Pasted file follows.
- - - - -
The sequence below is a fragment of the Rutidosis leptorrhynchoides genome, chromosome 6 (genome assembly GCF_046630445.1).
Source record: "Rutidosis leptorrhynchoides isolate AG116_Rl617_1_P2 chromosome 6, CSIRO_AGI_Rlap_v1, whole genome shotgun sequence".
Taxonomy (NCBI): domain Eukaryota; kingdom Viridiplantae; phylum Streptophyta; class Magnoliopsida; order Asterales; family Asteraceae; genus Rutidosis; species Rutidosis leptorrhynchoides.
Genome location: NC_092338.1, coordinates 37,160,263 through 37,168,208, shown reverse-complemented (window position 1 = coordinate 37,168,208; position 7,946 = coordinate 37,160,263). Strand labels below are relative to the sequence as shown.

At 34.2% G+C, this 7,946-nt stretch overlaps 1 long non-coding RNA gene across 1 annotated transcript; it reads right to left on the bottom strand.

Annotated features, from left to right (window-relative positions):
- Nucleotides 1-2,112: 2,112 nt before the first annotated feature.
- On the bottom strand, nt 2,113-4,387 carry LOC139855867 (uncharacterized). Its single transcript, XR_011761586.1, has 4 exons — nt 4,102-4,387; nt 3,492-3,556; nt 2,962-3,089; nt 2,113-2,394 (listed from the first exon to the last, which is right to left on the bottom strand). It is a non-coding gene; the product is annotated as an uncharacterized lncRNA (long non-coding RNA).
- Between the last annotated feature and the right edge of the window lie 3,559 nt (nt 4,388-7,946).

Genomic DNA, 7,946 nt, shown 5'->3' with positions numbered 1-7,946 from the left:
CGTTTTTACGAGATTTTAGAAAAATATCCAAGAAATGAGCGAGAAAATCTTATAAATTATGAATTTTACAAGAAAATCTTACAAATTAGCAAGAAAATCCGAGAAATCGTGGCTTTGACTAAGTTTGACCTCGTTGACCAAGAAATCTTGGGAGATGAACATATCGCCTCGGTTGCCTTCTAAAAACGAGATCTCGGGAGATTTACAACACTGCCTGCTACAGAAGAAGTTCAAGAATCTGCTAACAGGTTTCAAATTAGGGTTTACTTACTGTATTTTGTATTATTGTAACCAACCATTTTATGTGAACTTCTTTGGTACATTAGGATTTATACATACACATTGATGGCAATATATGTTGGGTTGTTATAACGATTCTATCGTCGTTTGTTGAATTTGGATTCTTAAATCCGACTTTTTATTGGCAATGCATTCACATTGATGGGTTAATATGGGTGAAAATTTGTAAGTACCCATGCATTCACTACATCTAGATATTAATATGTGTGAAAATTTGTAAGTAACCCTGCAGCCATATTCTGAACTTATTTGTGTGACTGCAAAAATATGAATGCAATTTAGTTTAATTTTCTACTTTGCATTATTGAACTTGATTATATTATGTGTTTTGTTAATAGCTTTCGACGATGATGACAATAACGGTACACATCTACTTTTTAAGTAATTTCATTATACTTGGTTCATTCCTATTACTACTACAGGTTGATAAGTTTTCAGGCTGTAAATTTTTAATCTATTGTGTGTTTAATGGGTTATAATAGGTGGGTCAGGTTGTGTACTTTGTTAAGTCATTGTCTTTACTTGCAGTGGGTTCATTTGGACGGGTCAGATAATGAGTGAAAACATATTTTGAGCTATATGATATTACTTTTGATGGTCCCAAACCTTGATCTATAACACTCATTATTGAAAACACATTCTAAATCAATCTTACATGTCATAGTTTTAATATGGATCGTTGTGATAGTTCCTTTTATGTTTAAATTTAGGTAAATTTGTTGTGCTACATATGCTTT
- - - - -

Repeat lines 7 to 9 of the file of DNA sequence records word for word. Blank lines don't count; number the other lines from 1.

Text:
- Nucleotides 1-2,112: 2,112 nt before the first annotated feature.
- On the bottom strand, nt 2,113-4,387 carry LOC139855867 (uncharacterized). Its single transcript, XR_011761586.1, has 4 exons — nt 4,102-4,387; nt 3,492-3,556; nt 2,962-3,089; nt 2,113-2,394 (listed from the first exon to the last, which is right to left on the bottom strand). It is a non-coding gene; the product is annotated as an uncharacterized lncRNA (long non-coding RNA).
- Between the last annotated feature and the right edge of the window lie 3,559 nt (nt 4,388-7,946).